What does Europe stand for? The answer is far from straightforward, particularly in the face of increasing internal tensions concerning issues ranging from the migration crisis to the primacy of European law and to the undermining of the rule of law. The conviction defended by this issue of the RED is that any reflection on the idea of European power, no longer reducible to a French vision of European destiny, is intimately linked to the question of European identity. The contributions collected here demonstrate that European identity is inseparable from the legal culture which has bestowed on Europe its institutions and its means of action. Europe as a power, both internally and externally, is above all a normative power.
Take the internal aspects first. The EU’s founding fathers wisely chose to integrate Europe through the internal market, which is a primarily legal construct: without the guarantee of freedom of movement, regulation to ensure fair competition, and harmonization of certain commercial rules, there would be no common market. But the Union is not only a market: the European project proves that free trade can be reconciled with a commitment to social protection. It is also through the law that sovereign political actions can be taken at the Union level, be it to tackle the climate emergency, the common responses to financial crises, or the regulation of the digital economy. As the Union’s scope of sovereign power increases, the question of the legitimacy of European governance arises with a renewed urgency. Of course, this is not the time to revise the treaties again, although there are multiple voices in favor of shifting to majoritarian decision-making rules. However, the way that power is exercised in Europe continues to subtly evolve: on the one hand, it is shaped by actions dictated by necessity in times of crisis (which best reveal where true decision-making power lies: think of the new role of the ECB); on the other hand, it is influenced by participatory democracy efforts (such as the recent Conference on the Future of Europe) which portend a new popular impetus. The circumspect rulings of the Karlsruhe Court illustrate this permanent negotiation of the forms of governance, which can only be conducted in a legal language.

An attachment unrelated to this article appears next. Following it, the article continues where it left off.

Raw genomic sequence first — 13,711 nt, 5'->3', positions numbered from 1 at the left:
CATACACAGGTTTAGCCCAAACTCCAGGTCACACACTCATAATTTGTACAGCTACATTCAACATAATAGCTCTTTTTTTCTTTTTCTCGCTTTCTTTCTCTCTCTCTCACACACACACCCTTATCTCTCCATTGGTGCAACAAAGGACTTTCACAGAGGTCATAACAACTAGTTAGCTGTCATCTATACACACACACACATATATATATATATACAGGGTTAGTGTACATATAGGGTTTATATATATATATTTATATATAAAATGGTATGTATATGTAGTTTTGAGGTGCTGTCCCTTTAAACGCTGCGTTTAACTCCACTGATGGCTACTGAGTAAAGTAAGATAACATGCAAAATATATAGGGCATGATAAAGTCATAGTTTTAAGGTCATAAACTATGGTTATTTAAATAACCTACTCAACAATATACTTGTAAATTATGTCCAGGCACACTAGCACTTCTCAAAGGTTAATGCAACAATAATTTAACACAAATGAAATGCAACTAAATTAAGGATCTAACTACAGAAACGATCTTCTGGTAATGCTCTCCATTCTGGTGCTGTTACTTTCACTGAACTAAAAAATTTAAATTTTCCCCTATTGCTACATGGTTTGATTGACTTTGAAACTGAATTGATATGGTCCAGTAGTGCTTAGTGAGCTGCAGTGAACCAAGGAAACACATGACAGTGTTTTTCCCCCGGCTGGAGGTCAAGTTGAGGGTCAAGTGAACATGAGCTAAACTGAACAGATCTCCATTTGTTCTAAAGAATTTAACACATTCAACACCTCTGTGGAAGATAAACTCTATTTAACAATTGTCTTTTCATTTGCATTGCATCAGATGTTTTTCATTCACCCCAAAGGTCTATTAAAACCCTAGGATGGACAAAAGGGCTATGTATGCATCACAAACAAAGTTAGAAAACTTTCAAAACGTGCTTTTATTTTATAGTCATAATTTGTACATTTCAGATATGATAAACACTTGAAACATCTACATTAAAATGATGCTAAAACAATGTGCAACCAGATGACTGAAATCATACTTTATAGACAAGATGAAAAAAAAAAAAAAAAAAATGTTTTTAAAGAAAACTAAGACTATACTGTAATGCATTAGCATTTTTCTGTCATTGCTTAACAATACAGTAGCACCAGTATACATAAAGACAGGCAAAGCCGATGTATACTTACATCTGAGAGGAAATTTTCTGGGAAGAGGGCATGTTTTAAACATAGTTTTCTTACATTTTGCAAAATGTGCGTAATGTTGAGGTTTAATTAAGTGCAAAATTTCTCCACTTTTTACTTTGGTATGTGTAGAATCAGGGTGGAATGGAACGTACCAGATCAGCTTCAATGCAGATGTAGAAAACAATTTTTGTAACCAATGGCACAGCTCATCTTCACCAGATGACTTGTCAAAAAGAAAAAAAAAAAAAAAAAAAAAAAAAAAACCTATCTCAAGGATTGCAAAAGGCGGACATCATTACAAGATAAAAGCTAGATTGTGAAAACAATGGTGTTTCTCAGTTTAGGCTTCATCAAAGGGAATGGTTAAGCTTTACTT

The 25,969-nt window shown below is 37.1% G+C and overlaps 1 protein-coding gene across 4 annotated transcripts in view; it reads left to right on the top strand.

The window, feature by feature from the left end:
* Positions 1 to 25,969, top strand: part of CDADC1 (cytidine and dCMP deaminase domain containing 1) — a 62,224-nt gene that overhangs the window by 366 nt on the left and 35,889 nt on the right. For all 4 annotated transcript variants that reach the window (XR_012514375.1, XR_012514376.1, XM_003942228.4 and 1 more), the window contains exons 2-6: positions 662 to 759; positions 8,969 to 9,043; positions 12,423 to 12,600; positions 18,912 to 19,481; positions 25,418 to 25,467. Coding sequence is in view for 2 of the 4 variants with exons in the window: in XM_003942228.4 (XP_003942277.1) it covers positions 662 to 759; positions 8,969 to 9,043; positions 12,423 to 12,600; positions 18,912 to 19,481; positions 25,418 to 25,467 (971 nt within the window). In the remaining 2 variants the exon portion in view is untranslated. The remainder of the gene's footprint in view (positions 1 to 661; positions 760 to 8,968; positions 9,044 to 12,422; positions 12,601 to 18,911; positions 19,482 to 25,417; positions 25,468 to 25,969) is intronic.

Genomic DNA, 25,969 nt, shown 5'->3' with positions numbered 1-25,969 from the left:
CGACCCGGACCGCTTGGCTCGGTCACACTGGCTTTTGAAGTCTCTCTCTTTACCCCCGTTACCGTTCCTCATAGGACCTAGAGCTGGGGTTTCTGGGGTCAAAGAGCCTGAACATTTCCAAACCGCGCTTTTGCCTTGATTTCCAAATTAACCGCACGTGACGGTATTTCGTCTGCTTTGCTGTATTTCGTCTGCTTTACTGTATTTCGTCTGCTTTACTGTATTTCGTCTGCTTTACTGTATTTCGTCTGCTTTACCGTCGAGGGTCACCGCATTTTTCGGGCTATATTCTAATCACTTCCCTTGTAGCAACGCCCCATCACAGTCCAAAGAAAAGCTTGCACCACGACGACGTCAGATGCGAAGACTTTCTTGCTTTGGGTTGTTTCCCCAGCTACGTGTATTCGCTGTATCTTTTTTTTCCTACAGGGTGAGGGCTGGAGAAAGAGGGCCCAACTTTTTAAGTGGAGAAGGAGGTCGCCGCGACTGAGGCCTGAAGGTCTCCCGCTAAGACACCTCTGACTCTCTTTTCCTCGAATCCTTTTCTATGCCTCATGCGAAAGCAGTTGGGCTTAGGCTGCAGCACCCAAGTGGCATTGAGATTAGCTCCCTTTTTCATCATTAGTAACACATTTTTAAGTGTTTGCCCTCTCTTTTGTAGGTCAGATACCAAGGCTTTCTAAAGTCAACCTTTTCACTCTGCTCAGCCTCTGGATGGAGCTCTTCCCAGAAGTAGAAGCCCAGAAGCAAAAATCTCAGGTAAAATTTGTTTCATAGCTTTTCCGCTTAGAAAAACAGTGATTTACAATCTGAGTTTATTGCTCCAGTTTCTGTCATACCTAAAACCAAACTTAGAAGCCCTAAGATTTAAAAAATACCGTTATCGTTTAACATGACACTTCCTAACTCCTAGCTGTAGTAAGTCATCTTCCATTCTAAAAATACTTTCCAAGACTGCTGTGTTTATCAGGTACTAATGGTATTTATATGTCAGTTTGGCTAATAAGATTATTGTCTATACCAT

Regarding the rest of the world, European power depends even more on its legal embodiment. The purpose is to endow the Union with the means of strategic autonomy and permitting it to pursue its own interests (assuming that they can be clearly defined). In the absence of military objectives, Europe has mostly economic interests directed to the defense of a certain political and social model. One of the ways to actualize this power is through the now familiar “Brussels effect”: access to the European market has been since its inception subject to the requirement to respect strict standards; where it is warranted by internal cost management, companies tend to align even their global production of goods and services with these higher standards. However, the relative size of the common market is declining; in any case, on the most important global issues, Europe is no longer the only one to set the trend: consultation amongst regulators is no longer always possible and alternative models are emerging. In this new state of the world, Europe can only retain its normative power if its governance model wins the support of minds and hearts abroad.